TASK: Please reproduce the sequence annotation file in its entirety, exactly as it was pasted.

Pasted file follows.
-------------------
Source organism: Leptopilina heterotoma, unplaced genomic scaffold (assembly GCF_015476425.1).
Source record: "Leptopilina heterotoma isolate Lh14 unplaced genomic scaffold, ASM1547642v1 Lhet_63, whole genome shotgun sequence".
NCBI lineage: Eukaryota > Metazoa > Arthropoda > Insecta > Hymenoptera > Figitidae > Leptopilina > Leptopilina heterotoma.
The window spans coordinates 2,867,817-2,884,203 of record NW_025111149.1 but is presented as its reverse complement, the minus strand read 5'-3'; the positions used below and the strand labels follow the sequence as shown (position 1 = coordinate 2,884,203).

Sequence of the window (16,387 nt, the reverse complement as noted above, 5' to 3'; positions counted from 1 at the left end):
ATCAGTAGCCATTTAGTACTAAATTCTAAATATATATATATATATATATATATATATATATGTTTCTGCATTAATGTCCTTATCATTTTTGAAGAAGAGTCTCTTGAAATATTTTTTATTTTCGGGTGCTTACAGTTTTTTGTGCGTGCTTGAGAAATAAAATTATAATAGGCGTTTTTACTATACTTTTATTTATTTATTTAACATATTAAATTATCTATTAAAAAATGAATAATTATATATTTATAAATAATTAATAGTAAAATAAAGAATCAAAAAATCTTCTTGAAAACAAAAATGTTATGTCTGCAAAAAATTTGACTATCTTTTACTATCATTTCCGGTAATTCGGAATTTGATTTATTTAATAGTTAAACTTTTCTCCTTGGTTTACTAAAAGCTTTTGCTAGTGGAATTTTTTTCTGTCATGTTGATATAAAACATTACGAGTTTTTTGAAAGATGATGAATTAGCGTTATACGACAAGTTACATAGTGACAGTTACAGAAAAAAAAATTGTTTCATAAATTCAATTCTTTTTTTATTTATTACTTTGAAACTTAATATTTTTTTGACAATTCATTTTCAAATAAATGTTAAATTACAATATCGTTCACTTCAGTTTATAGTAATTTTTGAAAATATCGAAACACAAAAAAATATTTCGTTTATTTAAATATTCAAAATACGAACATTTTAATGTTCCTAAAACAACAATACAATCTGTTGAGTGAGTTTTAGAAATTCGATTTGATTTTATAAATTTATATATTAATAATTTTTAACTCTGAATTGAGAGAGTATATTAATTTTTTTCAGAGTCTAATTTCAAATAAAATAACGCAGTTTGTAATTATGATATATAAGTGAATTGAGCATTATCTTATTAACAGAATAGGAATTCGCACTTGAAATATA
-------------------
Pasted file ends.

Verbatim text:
Source organism: Leptopilina heterotoma, unplaced genomic scaffold (assembly GCF_015476425.1).
Source record: "Leptopilina heterotoma isolate Lh14 unplaced genomic scaffold, ASM1547642v1 Lhet_63, whole genome shotgun sequence".
NCBI lineage: Eukaryota > Metazoa > Arthropoda > Insecta > Hymenoptera > Figitidae > Leptopilina > Leptopilina heterotoma.
The window spans coordinates 2,867,817-2,884,203 of record NW_025111149.1 but is presented as its reverse complement, the minus strand read 5'-3'; the positions used below and the strand labels follow the sequence as shown (position 1 = coordinate 2,884,203).

Sequence of the window (16,387 nt, the reverse complement as noted above, 5' to 3'; positions counted from 1 at the left end):
ATCAGTAGCCATTTAGTACTAAATTCTAAATATATATATATATATATATATATATATATATGTTTCTGCATTAATGTCCTTATCATTTTTGAAGAAGAGTCTCTTGAAATATTTTTTATTTTCGGGTGCTTACAGTTTTTTGTGCGTGCTTGAGAAATAAAATTATAATAGGCGTTTTTACTATACTTTTATTTATTTATTTAACATATTAAATTATCTATTAAAAAATGAATAATTATATATTTATAAATAATTAATAGTAAAATAAAGAATCAAAAAATCTTCTTGAAAACAAAAATGTTATGTCTGCAAAAAATTTGACTATCTTTTACTATCATTTCCGGTAATTCGGAATTTGATTTATTTAATAGTTAAACTTTTCTCCTTGGTTTACTAAAAGCTTTTGCTAGTGGAATTTTTTTCTGTCATGTTGATATAAAACATTACGAGTTTTTTGAAAGATGATGAATTAGCGTTATACGACAAGTTACATAGTGACAGTTACAGAAAAAAAAATTGTTTCATAAATTCAATTCTTTTTTTATTTATTACTTTGAAACTTAATATTTTTTTGACAATTCATTTTCAAATAAATGTTAAATTACAATATCGTTCACTTCAGTTTATAGTAATTTTTGAAAATATCGAAACACAAAAAAATATTTCGTTTATTTAAATATTCAAAATACGAACATTTTAATGTTCCTAAAACAACAATACAATCTGTTGAGTGAGTTTTAGAAATTCGATTTGATTTTATAAATTTATATATTAATAATTTTTAACTCTGAATTGAGAGAGTATATTAATTTTTTTCAGAGTCTAATTTCAAATAAAATAACGCAGTTTGTAATTATGATATATAAGTGAATTGAGCATTATCTTATTAACAGAATAGGAATTCGCACTTGAAATATA